Also, and most importantly, it should be remembered that riders can learn from both successful and unsuccessful performances. Therefore, the coaching environment should make the riders feel comfortable to experiment within each scenario, learning by reflecting on each performance. Riders should understand that the purpose of coach-led scenarios is to experiment and develop their technical and tactical performance away from the competitive arena, where experimentation can be costly to their results. A major aim of Coach-led Racing is to encourage riders to experiment with new or more advanced techniques, tactics or strategies, pushing riders away from their default, instinctive actions.

Riders' learning is dependant on the quality of the feedback that the coach provides. Feedback should be provided as soon as possible after a rider has executed their action within the scenario Therefore, you should not hesitate to halt a scenario and call the riders in as soon as riders have played out their role. Your feedback, through questioning, should encourage riders to think about and reflect on how each performance felt physically and mentally and what cues led them to perform in a particular way. They should also be encouraged to consider what they would do differently next time.

An example of Coach-led Racing in use in the Road Race environment

The following is an example of how Coach-led Racing could be used to enhance a group of riders understanding of what tactics to employ in the closing stages of a road race:

  • ith 8 riders in a session, nominate 2 designated riders.
  • Give an action to each designated rider:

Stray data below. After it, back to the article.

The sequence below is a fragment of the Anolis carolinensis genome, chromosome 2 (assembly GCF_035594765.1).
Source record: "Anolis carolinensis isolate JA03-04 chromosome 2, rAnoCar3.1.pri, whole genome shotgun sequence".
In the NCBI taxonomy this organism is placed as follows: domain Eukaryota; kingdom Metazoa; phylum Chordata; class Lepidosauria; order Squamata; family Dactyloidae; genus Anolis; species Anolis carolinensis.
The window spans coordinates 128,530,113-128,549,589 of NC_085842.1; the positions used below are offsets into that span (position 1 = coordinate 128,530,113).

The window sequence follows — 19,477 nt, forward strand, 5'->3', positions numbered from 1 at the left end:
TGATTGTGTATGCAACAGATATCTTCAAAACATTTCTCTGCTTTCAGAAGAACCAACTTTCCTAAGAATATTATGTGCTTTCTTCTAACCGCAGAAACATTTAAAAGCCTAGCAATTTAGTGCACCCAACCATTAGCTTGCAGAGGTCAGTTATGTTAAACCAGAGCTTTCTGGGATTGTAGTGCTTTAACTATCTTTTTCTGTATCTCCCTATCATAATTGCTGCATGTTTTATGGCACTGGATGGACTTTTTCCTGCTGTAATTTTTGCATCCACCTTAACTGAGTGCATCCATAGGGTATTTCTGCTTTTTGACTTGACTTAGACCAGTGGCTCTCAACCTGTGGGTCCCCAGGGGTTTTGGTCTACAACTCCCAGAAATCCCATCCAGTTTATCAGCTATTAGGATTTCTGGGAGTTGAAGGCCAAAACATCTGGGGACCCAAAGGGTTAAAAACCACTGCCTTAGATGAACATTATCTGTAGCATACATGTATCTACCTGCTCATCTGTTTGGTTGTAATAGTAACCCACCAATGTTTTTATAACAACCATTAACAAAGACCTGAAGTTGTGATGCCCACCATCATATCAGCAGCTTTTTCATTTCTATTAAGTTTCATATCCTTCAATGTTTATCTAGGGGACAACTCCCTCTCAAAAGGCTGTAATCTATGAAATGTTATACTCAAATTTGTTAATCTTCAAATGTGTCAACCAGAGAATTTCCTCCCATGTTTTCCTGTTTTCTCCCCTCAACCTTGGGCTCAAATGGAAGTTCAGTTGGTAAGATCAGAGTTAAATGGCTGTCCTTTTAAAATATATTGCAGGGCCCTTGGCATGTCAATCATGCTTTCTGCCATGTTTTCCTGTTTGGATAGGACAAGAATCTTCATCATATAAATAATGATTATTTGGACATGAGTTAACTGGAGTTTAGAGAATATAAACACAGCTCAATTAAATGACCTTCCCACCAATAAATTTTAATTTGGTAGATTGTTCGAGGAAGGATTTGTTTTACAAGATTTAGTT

• Rider A is a sprinter and plans to conserve as much energy as possible whilst riding in the breakaway group.
  • Rider B is to escape from the breakaway group at a moment they see as appropriate.

In this scenario rider A must:

  • understand how to sit-on to miss a turn.
  • consider where to place himself in order to be positioned behind a rider who is smooth and efficient when riding in a break
  • Consider how to respond to an attack to stay in contention in the race, whilst also conserving energy.

Rider B must:

  • consider where to place himself in order to be positioned behind a rider who is smooth and efficient when riding in a break
  • identify how changes in wind direction and course direction will help their attack.
  • consider how course features, such as corners and climbs may aid their escape.
  • read the concentration and attention of other riders in the group so that their attack has the element of surprise

Set the riders off as one group. Ideally you should use a circuit of no more than one minute in duration that also offers good visibility of the group. Set the scene to the riders, telling them that they are in a break with approximately 1 minute lead on the main field and 10 km to go until the finish. The riders who have not been assigned a role should be told to ride in the break and respond as they see fit to any actions from other riders.

Once rider B has made their attempt to escape, and the group have responded accordingly, regardless of the outcome you should end the scenario and call the riders in for a group feedback session. Within this you should:

  • get the riders to identify where and Rider B attacked
  • ask the riders to gauge the appropriateness of Rider B's attack and if it was effective.
  • ask the riders what they could do differently next time. 
  • ask the riders how Rider A rode within the group, and how Rider A responded to Rider B's attack.

Following this group feedback, you can repeat the scenario using different designated riders.


Coach-led racing is an ideal mechanism by which to coach technical and tactical aspects of performance, as it presents a controlled environment in which riders can practice and reinforce their technical and tactical skills. A regular hour planned into your riders training devoted to practising the technical and tactical aspects of performance will make your riders race more efficiently, which should ultimately make them more successful.